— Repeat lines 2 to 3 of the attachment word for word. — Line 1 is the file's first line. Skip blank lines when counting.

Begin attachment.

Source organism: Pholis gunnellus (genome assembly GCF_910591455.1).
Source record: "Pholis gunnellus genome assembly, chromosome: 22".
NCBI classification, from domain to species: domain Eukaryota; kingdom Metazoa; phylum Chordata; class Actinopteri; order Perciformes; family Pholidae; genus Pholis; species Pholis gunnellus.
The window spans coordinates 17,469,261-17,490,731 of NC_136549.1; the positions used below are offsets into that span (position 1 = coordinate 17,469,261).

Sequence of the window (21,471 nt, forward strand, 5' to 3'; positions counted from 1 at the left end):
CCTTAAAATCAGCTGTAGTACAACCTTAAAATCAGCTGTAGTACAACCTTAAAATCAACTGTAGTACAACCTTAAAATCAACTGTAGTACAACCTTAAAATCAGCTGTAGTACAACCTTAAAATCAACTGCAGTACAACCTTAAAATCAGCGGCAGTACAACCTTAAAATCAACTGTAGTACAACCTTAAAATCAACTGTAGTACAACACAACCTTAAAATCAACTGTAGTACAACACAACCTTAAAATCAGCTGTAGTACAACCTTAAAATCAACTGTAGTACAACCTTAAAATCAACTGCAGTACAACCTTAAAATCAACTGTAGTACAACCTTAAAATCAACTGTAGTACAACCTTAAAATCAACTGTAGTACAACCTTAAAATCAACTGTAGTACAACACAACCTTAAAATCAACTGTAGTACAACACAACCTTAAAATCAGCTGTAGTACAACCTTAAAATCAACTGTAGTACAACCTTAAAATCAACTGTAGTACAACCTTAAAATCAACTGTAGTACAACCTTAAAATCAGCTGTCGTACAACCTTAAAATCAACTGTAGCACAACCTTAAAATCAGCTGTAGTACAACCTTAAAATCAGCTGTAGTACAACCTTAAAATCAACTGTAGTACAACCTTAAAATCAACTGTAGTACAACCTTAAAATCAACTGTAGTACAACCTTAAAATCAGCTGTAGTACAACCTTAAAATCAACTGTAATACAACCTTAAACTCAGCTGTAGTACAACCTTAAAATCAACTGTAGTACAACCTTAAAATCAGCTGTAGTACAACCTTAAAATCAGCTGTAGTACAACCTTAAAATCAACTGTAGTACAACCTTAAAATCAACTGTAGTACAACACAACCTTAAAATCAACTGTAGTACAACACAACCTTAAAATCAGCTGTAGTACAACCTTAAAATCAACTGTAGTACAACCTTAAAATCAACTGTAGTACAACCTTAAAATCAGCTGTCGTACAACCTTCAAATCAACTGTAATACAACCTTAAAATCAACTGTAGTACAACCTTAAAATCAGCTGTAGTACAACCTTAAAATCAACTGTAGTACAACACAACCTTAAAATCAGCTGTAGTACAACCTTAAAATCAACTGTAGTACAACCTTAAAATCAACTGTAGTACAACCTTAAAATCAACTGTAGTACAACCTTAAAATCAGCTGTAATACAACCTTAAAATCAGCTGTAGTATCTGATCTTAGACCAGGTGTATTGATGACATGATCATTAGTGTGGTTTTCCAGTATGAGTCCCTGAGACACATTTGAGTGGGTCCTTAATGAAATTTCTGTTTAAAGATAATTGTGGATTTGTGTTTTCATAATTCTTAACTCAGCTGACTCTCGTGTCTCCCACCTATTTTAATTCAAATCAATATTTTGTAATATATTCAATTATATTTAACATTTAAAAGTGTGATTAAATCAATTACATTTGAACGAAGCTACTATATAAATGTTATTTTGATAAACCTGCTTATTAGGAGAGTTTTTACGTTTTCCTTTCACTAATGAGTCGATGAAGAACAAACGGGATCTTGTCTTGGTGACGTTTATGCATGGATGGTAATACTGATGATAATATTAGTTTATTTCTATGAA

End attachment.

Source record: "Pholis gunnellus genome assembly, chromosome: 22".
NCBI classification, from domain to species: domain Eukaryota; kingdom Metazoa; phylum Chordata; class Actinopteri; order Perciformes; family Pholidae; genus Pholis; species Pholis gunnellus.